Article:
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EDC predicts recovery in second half of 2010

OTTAWA, Ont. -- It will be late 2010 before Canadian exports and the world economy rebound, according to the l...

OTTAWA, Ont. — It will be late 2010 before Canadian exports and the world economy rebound, according to the latest forecast from Export Development Canada (EDC).


“A general sequence of events, what EDC is calling the five waves of weakening, is underway and it gives light to the possible timing of a recovery,” said Peter Hall, EDC’s chief economist.  “Working through the five waves is all about the economy getting back to balance.”


He made the comments to the Toronto Board of Trade as part of a speech entitled ‘Restoring Balance.’


Hall went on to describe the “five waves”: The collapse of the US housing market; The crash of the financial markets; A sharp drop in global demand, which is still underway; Mounting unemployment and continued layoffs; and finally the fifth wave, which has yet to be realized.


“What remains to be seen is the impact of these significant job losses on an already-stressed financial sector, which is the fifth wave of weakening. Default rates are almost sure to rise through 2009, and the way the system copes with the fallout will likely, in a big way, determine the timing of recovery,” predicted Hall.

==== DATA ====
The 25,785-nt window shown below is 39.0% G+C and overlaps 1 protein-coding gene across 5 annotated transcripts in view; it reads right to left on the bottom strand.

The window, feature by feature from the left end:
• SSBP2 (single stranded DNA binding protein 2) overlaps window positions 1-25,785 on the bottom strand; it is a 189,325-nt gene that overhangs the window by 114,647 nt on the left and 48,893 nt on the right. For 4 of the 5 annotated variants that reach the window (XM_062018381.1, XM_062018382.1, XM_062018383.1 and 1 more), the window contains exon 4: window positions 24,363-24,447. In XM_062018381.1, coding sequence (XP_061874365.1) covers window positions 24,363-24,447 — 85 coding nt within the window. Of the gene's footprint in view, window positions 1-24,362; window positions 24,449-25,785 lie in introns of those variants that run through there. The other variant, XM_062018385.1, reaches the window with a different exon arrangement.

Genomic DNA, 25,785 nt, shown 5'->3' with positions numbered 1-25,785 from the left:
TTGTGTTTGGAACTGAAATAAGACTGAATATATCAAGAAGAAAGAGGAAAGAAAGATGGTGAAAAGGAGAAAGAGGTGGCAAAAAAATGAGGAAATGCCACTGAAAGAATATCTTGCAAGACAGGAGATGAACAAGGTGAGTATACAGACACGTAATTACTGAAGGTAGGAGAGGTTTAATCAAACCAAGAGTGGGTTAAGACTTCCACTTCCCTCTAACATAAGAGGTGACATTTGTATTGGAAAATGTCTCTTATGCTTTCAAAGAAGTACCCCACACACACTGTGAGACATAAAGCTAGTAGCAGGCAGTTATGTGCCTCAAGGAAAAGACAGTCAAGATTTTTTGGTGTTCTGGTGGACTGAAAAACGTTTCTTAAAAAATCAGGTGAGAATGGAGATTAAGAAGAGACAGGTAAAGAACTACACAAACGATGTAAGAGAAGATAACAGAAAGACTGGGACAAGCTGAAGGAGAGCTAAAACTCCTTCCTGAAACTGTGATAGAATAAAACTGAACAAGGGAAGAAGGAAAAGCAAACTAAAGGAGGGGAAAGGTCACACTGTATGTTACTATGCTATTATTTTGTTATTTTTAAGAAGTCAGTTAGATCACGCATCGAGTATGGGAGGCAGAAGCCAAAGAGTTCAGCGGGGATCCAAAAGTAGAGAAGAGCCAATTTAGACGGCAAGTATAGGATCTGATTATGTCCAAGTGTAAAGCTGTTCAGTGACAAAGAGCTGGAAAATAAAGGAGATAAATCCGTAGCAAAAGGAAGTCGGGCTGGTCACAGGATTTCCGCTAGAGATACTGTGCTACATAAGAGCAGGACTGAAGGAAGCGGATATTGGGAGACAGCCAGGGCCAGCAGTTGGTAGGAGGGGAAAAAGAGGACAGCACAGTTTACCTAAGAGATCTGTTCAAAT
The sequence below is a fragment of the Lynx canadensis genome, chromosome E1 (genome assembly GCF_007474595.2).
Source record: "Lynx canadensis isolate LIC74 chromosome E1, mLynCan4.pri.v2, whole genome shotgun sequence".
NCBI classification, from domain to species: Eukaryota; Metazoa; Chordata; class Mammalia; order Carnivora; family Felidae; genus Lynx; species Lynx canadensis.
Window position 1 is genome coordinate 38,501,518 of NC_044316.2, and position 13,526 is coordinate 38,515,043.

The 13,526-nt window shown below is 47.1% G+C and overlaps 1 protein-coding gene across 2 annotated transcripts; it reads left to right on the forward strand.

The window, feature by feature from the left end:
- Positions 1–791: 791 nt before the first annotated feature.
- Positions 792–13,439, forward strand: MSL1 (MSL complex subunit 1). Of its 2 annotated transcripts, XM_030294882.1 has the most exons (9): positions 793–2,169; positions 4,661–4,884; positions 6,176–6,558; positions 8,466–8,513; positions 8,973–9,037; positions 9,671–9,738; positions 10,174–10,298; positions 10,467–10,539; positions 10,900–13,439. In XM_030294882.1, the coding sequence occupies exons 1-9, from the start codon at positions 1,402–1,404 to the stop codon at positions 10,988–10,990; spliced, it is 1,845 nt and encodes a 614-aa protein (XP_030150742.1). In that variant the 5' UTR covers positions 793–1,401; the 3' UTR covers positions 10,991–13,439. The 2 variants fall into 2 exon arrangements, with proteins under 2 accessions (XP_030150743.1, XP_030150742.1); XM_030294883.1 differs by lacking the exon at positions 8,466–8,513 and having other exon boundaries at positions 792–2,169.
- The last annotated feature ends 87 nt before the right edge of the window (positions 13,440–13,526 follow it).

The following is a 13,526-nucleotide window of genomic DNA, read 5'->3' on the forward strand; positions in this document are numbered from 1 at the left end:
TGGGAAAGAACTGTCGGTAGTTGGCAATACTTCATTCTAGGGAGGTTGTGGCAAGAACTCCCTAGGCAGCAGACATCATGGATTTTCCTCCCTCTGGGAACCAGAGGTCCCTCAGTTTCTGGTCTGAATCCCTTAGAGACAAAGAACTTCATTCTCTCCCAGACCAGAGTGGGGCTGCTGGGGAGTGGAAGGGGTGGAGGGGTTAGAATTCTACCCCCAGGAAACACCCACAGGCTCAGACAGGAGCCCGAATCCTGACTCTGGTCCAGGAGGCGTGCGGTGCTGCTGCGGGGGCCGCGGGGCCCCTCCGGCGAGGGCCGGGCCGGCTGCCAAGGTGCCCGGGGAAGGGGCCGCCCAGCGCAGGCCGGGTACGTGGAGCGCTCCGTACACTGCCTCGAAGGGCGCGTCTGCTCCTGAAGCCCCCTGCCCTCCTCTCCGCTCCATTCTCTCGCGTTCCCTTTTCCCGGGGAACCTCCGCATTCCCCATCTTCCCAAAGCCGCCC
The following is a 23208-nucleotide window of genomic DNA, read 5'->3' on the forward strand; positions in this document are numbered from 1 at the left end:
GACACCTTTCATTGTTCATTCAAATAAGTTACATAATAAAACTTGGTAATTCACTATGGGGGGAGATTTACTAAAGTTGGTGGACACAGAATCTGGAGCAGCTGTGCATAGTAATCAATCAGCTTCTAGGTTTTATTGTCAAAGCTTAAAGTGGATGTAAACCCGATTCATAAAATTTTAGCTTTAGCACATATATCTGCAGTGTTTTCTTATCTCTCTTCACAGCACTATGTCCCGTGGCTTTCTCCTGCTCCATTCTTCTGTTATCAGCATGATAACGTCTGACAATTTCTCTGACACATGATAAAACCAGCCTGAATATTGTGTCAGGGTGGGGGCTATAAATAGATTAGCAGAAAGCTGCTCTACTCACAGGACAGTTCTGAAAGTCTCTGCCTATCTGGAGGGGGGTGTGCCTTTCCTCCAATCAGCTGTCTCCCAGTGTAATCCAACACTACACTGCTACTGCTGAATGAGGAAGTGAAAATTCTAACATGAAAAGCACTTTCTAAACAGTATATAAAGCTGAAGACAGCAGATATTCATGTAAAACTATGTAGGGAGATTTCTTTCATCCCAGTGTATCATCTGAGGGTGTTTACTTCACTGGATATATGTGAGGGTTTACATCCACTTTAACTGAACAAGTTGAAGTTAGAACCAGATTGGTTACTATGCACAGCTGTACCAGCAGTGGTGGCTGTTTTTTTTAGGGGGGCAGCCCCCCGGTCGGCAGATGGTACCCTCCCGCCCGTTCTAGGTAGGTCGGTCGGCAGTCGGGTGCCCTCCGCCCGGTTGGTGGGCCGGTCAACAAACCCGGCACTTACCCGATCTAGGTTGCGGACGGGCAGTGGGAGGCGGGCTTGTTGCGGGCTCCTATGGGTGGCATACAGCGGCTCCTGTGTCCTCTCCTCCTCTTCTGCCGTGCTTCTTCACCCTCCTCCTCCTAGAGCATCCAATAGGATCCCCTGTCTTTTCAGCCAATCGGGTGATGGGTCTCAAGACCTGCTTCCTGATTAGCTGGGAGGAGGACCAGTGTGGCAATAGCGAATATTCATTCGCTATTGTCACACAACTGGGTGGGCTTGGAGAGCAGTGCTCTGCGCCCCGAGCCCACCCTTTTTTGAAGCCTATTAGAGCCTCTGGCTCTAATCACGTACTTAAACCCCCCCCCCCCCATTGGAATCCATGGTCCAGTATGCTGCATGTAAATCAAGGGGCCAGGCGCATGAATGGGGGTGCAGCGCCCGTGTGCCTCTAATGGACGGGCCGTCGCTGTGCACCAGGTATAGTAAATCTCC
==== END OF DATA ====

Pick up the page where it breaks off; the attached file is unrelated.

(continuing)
He added “although wave five will be a lot to deal with, the global economy will get a large well-timed boost as governments’ stimulus measures are felt. Specifically, the impact of current interest rate reductions will be substantial, and fiscal packages announced around the world, when spent, will be massive when measured against global GDP.”


Hall predicted the positive effects of stimulus spending will be felt around the same time the fifth wave comes crashing down, offsetting its effects.


“How the outlook unfolds after that will depend, to a great degree, on the overall impact on confidence, which at present is extremely low,” Hall said.


To summarize, EDC is predicting a 1.3% decline in global GDP in 2009 and a 2.3% increase in 2010.


“From the current vantage point, it is difficult to imagine that the global economy will begin to recover much before the latter half of 2010,” said Hall.


Meanwhile, EDC expects Canada’s exports to decline 22% in 2009 before recovering 7.4% in 2010. By extension, EDC says Canada will see a 2% drop in GDP this year and 1.7% growth next year. EDC also predicted crude oil will drop from its average of US$100/barrel in 2008 to US$47/barrel in 2009 and then rising to $55/barrel in 2010.


For the full forecast, visit



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